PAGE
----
He also said that anti-monopoly probes have involved far more domestic companies and industry bodies than overseas enterprises.

From 2013 to the present, the NDRC and anti-monopoly law enforcement agencies at the provincial level nationwide have launched price-fixing probes and made due punishment decisions involving 208 businesses and organizations. Of that number, only 27 were overseas enterprises. All the others were domestic industry associations and enterprises, as well as one Chinese administrative agency.

Between 2008 and 2012, 131 businesses and organizations were investigated, with only one case involving overseas companies, according to statistics disclosed by Xu at the forum.

Xu said that probes into administrative monopolies involving government agencies will be among the priorities for the NDRC in 2015.

In response to complaints filed by the South Korean Embassy in China that North China's Hebei Province had halved the normal highway toll fees exclusively for local transportation companies, the commission launched an antitrust probe into the local government in September, which prompted Hebei to halt the issuance of discriminatory policies.

Another antitrust regulator, the SAIC, offered more evidence at the forum that the country's antirust actions have been unbiased so far.

Over the past six years since the Anti-Monopoly Law became effective, industry and commerce administration authorities have opened 43 anti-monopoly probes covering a variety of areas such as public services, construction materials, tobacco, insurance and travel. Of these, only two cases involved foreign businesses, namely Tetra Pak and Microsoft, Ren Airong, director of the Anti-Monopoly and Anti-Unfair Competition Enforcement Bureau at the SAIC, told the forum on Saturday.

Both Xu and Ren said relevant government agencies have also been trying to improve transparency through efforts such as public disclosure of the progress of the investigations.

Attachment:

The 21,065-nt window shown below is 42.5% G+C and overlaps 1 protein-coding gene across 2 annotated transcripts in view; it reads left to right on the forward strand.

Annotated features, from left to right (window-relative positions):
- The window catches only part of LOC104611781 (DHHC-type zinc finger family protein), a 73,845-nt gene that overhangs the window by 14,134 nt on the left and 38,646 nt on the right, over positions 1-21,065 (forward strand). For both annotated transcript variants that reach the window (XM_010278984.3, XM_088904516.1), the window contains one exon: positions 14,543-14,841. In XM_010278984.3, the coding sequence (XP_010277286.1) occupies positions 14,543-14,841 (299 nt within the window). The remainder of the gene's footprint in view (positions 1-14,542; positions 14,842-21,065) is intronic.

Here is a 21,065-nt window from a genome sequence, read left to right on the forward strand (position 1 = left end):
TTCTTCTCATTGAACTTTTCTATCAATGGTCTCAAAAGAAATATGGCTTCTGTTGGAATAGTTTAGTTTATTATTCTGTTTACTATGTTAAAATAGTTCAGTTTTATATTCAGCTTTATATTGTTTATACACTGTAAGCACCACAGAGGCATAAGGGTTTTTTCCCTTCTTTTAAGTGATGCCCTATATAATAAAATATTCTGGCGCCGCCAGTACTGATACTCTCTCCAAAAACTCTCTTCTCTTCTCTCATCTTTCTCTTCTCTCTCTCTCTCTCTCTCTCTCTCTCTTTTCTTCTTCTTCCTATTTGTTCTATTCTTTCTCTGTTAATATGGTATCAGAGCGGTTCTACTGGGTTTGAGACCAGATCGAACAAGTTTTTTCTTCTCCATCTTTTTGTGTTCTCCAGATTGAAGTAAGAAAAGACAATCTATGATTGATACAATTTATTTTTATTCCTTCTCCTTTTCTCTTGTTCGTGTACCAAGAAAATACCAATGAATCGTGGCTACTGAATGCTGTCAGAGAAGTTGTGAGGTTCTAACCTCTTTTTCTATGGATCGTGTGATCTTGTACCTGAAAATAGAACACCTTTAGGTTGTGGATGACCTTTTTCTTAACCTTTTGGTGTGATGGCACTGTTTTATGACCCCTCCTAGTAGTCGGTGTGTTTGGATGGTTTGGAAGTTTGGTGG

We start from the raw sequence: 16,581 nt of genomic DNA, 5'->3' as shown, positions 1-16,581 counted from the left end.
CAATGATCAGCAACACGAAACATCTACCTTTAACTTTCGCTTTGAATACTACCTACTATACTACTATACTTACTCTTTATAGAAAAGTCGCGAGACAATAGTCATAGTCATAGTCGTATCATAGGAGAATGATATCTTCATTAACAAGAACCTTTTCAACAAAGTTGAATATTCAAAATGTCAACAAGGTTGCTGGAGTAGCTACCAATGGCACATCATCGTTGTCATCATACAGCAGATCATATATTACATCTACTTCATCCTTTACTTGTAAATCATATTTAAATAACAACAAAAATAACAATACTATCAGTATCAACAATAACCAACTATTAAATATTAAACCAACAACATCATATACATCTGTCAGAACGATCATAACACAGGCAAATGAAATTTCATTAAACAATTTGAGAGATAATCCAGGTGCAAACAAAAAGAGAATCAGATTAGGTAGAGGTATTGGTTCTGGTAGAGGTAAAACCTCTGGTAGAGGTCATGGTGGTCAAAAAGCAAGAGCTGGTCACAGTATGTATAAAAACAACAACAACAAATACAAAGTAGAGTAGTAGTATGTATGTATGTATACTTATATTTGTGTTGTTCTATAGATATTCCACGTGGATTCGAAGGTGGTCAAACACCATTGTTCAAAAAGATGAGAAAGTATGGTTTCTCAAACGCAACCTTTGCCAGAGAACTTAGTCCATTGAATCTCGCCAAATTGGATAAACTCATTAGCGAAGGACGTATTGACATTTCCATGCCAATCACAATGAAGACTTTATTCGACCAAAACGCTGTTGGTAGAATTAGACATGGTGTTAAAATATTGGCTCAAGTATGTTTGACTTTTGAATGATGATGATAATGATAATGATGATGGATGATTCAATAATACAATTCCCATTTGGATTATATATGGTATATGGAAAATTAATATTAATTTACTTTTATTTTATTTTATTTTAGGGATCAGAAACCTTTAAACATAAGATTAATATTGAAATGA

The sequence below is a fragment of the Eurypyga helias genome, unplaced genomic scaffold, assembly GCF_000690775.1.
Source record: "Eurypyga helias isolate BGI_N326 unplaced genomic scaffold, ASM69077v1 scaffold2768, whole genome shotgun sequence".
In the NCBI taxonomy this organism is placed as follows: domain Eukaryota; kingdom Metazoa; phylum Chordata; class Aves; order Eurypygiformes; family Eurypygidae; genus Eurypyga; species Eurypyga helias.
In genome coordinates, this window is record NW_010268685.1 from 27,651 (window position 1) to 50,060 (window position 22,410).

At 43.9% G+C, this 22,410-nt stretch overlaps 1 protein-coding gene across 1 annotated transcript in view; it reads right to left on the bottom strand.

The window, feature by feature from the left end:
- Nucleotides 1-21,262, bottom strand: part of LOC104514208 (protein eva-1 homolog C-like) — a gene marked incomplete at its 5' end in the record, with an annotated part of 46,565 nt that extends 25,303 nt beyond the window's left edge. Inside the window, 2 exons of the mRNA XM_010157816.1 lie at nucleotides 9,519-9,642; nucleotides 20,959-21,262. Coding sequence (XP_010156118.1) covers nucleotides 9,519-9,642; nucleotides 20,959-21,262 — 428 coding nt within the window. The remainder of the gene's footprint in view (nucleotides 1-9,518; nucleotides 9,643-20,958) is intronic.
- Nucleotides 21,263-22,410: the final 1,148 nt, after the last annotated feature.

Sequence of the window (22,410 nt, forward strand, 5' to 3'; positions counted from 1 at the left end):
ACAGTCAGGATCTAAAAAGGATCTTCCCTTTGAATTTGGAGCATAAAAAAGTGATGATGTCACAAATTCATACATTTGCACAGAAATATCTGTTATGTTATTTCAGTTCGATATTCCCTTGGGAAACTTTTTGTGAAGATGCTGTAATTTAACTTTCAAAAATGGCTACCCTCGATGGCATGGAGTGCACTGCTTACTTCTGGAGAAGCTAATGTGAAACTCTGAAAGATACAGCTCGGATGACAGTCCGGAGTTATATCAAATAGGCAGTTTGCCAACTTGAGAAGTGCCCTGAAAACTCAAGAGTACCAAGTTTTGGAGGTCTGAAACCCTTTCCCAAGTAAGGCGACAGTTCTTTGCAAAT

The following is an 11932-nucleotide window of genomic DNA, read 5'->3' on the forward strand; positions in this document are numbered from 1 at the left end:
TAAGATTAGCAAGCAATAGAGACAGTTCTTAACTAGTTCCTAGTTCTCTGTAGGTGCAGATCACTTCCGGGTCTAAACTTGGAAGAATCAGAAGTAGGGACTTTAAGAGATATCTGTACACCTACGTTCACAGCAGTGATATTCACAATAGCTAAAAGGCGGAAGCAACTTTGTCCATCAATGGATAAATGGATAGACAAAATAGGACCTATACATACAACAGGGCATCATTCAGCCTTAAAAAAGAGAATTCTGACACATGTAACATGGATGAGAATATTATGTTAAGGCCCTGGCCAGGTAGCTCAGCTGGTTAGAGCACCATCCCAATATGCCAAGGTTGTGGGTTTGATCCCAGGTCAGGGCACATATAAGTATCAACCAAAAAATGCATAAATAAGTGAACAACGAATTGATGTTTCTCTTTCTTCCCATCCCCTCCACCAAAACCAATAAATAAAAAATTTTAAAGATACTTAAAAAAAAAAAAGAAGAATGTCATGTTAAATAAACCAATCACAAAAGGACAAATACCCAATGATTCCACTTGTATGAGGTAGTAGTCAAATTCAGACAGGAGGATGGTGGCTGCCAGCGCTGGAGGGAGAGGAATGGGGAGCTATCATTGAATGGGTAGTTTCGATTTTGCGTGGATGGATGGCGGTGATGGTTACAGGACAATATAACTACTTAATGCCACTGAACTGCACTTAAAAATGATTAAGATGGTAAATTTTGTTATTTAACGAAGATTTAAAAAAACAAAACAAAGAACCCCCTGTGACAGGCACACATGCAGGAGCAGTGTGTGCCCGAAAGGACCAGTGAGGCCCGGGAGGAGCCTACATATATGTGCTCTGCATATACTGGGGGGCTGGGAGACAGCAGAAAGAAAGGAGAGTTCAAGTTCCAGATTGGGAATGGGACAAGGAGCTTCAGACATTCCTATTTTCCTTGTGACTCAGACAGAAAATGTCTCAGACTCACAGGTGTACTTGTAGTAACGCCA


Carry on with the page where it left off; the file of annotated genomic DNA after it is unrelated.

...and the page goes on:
Foreign investment needed

Long Yongtu, chairman of the Center for China and Globalization, a top think tank, said at the forum that foreign capital will continue to be an important fountain of investment to drive growth and innovation in the Chinese economy.

"China will never politicize the issue of foreign investment and ride a nationalist wave," said Long, who was also China's chief negotiator during the country's accession to the WTO.

Recent data pointing to weak growth in foreign direct investment (FDI) is due to China's rising labor costs and sluggish recovery in the US and EU, which have eroded foreign investors' sentiment toward investment in the country, Wang Yongzhong, a research fellow at the Institute of World Economics and Politics under the Chinese Academy of Social Sciences (CASS), told the Global Times on Sunday.

But that doesn't mean foreign capital has lost its importance as a pillar for China's economic growth, he said.

FDI flows into the country came to $95.9 billion in the first 10 months, down 1.2 percent year-on-year, data from the Ministry of Commerce showed in mid-November.

William S. Niebur, vice president of global chemical and technology conglomerate DuPont, told the forum that he was optimistic about the future for foreign firms in China.

"We will need to figure out how we operate our businesses to avoid a monopolistic situation and to avoid [inappropriate competitive practices]," he said, adding that this would give foreign companies more "legitimacy in the modern environment."

Hu Weijia contributed to this story

Posted in: Insight